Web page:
Batwoman: Javicia Leslie Reveals Her Superhero Inspiration

DC Fandome was our first proper chance to meet new Batwoman Javicia Leslie.

Javicia Leslie

Fans got to meet Javicia Leslie at DC Fandome’s BAWSE: Females of Color Within the DC Universe panel, where she and other Actresses of Color in the DC universe talk about their roles. Leslie will star as Ryan Wilder, an original character who takes on the titular role of Batwoman in the show’s upcoming second season. Ryan Wilder is described as:

Likable, messy, a little goofy and untamed. She’s also nothing like Kate Kane, the woman who wore the Batsuit before her. With no one in her life to keep her on track, Ryan spent years as a drug-runner, dodging the GCPD and masking her pain with bad habits. Today Ryan lives in her van with her plant. A girl who would steal milk for an alley cat and could also kill you with her bare hands, Ryan is the most dangerous type of fighter: highly skilled and wildly undisciplined. An out lesbian. Athletic. Raw. Passionate. Fallible. And very much not your stereotypical all-American hero.

Though Javicia Leslie will be the first Black, queer woman playing a Black, queer superhero in live-action, she follows in the footsteps of other iconic Black women, like the indomitable Eartha Kitt who played Catwoman in Batman (1966-68).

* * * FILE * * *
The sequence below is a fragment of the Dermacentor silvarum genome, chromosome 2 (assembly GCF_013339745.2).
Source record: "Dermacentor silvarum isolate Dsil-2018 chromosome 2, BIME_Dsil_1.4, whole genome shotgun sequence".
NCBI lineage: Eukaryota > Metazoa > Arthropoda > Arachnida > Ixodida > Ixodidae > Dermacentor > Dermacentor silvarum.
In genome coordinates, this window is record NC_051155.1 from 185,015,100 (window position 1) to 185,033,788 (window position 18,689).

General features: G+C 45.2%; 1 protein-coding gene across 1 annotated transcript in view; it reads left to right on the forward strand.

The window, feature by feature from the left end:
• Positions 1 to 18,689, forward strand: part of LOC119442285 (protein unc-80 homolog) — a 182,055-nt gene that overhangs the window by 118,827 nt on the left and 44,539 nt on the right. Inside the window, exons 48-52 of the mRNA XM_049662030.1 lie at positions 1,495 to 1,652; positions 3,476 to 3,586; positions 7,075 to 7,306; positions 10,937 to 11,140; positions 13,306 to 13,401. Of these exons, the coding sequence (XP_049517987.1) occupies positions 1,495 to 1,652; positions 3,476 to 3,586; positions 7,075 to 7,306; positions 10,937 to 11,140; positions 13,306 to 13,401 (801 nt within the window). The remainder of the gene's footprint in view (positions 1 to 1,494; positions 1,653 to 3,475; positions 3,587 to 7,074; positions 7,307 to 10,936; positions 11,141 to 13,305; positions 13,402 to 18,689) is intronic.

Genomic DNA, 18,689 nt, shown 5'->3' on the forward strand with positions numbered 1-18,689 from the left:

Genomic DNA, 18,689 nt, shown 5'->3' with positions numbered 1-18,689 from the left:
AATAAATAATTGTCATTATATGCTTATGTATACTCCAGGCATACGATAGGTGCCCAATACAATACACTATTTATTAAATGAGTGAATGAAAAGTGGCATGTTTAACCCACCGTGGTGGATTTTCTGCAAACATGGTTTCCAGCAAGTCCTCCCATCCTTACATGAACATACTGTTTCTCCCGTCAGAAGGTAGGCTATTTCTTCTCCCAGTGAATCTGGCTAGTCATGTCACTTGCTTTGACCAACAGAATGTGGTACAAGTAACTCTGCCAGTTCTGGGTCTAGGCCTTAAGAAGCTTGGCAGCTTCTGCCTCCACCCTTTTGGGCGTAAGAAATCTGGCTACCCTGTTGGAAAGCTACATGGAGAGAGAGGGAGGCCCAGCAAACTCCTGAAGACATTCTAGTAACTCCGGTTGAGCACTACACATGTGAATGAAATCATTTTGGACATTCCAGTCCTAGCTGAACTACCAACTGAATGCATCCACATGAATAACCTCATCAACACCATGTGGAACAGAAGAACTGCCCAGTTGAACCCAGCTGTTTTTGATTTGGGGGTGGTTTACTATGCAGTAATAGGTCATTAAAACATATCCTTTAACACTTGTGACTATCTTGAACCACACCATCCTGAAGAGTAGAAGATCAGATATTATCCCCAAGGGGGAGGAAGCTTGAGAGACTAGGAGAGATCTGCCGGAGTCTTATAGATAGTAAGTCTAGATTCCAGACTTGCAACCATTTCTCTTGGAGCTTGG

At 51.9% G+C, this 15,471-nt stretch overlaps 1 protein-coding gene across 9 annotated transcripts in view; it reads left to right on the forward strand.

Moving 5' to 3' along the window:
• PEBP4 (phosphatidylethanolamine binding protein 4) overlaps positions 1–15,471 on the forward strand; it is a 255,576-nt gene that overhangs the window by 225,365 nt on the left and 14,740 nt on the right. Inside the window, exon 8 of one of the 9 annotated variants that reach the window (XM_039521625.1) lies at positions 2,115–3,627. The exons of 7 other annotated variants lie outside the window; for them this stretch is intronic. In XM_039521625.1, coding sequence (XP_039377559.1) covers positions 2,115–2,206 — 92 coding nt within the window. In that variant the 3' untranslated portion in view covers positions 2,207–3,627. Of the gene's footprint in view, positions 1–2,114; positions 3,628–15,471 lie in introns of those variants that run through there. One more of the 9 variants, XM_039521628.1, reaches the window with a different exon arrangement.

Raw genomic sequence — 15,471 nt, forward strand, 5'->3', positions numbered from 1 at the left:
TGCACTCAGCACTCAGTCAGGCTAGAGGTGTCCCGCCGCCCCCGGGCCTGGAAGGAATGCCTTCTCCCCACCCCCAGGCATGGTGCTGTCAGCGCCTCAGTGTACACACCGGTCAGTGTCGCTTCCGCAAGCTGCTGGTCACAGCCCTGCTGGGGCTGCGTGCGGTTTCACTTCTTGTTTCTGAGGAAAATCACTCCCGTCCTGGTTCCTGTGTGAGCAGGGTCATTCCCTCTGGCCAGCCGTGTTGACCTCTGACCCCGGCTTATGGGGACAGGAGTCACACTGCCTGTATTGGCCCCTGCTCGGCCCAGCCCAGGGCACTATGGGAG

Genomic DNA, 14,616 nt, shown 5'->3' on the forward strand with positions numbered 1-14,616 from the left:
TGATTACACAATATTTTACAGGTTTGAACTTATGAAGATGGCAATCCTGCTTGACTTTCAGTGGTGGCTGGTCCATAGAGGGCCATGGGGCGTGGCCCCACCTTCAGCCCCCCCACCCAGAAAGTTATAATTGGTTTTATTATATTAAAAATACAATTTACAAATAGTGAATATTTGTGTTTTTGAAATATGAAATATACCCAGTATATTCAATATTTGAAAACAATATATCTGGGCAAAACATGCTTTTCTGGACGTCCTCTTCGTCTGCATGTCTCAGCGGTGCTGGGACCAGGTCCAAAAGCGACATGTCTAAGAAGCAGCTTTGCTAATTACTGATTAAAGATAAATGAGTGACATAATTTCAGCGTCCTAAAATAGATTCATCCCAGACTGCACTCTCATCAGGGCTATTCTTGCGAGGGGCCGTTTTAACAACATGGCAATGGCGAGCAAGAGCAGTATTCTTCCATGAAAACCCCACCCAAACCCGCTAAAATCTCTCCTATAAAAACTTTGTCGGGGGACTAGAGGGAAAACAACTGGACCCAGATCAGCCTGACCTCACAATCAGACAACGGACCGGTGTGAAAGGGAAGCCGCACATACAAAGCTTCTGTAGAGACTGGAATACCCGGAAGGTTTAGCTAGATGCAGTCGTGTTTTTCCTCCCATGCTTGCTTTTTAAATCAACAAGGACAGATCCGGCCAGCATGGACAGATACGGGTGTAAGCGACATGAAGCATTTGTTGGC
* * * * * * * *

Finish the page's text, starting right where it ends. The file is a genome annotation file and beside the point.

“I’ve always truly admired Eartha Kitt, but I admire Eartha Kitt even outside of acting,” said Leslie during the panel. “I love her for her activism and the fact that she used her art for activism. And just her mentality in general. The things that she would say and how dynamic they were and the power that she had as a woman.”

Eartha Kitt was an American performer, songwriter, author, and activist. Kitt enjoyed over two decades of success, before being blacklisted after making anti-war sentiments at a White House luncheon on Jan. 18, 1968. When asked by First Lady Lady Bird Johnson about the Vietnam War, she said, “You send the best of this country off to be shot and maimed. No wonder the kids rebel and take pot.” She was blocked from opportunities in the U.S. for years and made her career overseas in Europe and in Asia, before a brilliant return to Broadway in Timbuktu! in 1978. Over the years, Kitt was a fierce activist for underprivileged youth and became an advocate for LGBT rights.

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Speaking more generally about the Batwoman character’s ability to inspire and make change, Leslie noted that, while Batwoman doesn’t have superpowers, that doesn’t mean she’s not powerful, adding: “I do have the ability to put a mask on and do things that I feel other citizens are too scared to do, based off of them ruining their reputation or it putting their family in danger.” It’s no wonder Leslie finds Eartha Kitt so inspiring.